It should at first be assimilated with the reason and mind. We can practice abstinence as an individual habit for example – not just with regard to eating too much but also perhaps in connection with excessive consumption, driving a car and use of our mobile phone – and thereby become a personality, our own King. That can go hand-in-hand with abstaining from a display of power. That it is possible to renew oneself out of spiritual intent can also be described as the search for a new colourfulness, casting light on the true meaning of many Easter customs. They then become ecumenically accessible.
Ascension and Whitsun
We fully enter the present time with the fifth festive period. This should be a time of individual presence of mind, a time of grasping the healing impulses coming from our I which is ready to transform itself and feels connected with the world and responsible for other people and creatures. Every person can let themselves be inspired by this healing spirit in their own individual way. This state really only started with the Renaissance; it is the expression of a modern understanding of humanity. The Whitsun event is not something that has been but it is currently taking place – if we human beings are willing to receive it, if we come together in the spirit to form a world community and in this community allow what is individual in each one of us to come to full expression. Peace doves then gather around such a creation and identify it. Inwardly we feel rejuvenated.
We can already begin to have an idea of future developments, which will take place in two steps: they will be about the creation of a new sociality, about life in free personal responsibility and truth. That will lift the cycle of development on to a new level. Then the earth will be completely illuminated with and infused by love.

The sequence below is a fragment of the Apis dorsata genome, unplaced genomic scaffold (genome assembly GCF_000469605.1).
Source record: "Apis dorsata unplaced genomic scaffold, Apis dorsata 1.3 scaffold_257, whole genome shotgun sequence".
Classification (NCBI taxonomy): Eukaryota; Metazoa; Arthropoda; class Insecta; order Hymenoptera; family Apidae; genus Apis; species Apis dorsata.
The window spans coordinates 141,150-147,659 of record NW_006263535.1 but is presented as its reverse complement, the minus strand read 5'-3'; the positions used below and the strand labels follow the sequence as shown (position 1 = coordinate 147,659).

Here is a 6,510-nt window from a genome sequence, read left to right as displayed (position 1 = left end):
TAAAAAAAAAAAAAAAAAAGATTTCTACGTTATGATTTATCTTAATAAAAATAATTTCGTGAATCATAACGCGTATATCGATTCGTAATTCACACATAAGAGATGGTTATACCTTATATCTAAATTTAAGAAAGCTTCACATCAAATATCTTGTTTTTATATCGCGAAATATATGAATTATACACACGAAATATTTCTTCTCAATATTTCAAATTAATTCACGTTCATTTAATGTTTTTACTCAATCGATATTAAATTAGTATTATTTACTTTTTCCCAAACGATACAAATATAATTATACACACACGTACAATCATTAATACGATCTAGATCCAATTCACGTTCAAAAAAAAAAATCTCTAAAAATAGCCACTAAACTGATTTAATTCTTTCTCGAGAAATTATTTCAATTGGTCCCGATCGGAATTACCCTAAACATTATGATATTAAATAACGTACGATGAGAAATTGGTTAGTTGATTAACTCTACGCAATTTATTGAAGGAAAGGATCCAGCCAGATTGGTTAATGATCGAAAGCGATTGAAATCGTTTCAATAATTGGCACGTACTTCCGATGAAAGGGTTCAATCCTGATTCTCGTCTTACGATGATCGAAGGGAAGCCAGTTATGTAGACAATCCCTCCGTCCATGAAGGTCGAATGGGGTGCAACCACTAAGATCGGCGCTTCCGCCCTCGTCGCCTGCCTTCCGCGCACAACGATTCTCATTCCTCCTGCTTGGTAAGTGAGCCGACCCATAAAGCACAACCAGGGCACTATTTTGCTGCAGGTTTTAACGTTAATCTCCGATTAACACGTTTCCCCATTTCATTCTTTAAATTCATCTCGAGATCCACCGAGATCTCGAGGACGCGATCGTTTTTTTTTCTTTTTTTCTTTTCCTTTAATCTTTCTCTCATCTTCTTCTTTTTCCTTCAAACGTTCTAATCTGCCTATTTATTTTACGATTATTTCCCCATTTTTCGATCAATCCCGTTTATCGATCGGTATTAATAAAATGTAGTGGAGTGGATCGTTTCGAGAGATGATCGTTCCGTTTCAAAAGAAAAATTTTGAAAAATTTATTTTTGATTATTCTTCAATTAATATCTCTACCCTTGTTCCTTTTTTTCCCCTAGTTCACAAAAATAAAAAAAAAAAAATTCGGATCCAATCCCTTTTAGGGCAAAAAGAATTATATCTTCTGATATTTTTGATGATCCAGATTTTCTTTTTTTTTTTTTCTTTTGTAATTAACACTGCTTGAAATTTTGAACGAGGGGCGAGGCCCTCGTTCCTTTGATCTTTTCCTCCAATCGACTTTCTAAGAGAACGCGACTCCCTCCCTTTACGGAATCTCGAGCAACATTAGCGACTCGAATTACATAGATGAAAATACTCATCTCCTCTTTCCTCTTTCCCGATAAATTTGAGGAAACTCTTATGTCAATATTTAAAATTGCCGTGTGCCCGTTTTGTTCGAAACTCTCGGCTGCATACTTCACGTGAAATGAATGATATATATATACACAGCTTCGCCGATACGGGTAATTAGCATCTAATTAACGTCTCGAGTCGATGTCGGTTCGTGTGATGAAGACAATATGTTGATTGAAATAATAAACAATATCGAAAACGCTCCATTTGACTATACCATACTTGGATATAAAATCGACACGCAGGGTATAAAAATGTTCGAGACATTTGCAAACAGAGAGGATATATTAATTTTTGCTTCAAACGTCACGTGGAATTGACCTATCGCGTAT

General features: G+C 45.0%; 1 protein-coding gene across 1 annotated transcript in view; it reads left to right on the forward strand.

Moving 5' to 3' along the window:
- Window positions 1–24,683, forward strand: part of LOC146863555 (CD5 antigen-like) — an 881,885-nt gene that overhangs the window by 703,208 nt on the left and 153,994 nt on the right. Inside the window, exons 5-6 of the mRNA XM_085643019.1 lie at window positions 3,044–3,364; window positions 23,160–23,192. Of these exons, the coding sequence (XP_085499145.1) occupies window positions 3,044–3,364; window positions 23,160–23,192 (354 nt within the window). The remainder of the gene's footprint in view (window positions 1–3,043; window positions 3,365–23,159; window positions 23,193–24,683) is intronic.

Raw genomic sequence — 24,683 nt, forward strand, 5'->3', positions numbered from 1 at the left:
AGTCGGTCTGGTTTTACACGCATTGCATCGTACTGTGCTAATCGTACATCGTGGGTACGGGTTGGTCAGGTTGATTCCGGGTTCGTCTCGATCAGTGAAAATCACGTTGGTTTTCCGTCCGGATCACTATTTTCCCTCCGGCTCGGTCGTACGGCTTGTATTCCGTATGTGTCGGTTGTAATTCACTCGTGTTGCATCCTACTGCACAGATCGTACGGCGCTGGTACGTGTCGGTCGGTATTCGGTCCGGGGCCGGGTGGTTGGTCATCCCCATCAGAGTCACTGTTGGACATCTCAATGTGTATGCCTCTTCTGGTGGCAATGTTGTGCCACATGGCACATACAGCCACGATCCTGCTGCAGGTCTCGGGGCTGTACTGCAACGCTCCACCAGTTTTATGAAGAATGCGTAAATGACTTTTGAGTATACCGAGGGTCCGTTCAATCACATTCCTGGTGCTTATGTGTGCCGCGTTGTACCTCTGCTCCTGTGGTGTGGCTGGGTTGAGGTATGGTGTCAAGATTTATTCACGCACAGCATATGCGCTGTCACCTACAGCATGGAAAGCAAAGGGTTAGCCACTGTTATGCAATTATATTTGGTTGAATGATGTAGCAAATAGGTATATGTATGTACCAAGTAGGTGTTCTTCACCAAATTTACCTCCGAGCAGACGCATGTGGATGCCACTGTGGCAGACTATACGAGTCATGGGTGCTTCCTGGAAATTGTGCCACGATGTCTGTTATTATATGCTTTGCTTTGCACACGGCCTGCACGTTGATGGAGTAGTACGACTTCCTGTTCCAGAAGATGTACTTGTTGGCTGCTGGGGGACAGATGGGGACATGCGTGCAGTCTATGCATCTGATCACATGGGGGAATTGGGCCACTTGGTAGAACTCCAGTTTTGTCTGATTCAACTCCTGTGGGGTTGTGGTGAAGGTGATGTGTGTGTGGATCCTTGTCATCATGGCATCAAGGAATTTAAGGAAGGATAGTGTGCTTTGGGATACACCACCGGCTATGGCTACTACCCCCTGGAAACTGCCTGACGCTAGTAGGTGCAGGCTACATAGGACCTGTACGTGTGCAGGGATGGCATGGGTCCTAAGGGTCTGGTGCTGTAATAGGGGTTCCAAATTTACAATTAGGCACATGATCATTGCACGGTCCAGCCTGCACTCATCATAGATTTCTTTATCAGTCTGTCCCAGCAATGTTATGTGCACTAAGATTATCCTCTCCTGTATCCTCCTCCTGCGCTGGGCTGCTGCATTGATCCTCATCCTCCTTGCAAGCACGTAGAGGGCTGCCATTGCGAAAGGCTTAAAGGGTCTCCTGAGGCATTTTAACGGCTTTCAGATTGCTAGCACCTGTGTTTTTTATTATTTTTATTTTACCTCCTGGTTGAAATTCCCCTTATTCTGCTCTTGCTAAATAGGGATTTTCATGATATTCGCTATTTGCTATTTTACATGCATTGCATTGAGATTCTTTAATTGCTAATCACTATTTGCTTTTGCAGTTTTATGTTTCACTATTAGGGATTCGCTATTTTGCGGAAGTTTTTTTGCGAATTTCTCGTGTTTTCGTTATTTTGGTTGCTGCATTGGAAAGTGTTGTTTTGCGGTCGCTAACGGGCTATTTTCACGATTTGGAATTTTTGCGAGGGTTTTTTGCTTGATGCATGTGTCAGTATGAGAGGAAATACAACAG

In summary, we can identify five stages:
• the natural human being (with reverence for nature and healthy senses),
• the human being resolved to adopt a combative, working attitude (with personal initiative and meaning),
• the human being ready to be endowed from above and preparing for that (with a sense of the inner power of development),
• the sacrificing human being who understands the glad tidings (with reason and a mind for transformation),
• the human being who brings these tidings to expression independently and in freedom (with consciousness of the spirit).
Those are the five stages on which the basic outlines for a renewal of the festivals are based. That also includes the struggle against false counter-images: when tests of courage turn into horseplay, when the blue Nicholas turns into the red Coca Cola man, when kitsch and fashion determine Christmas decorations or when the Three Kings become fundraisers who, for payment, bring salvation into our homes. Bringing the festivals to life on the basis of understanding as a corrective is an important task for all of us.
About the author: Fabrizio Venturini has worked for many years as a lecturer at the Waldorf Kindergarten Seminar Stuttgart.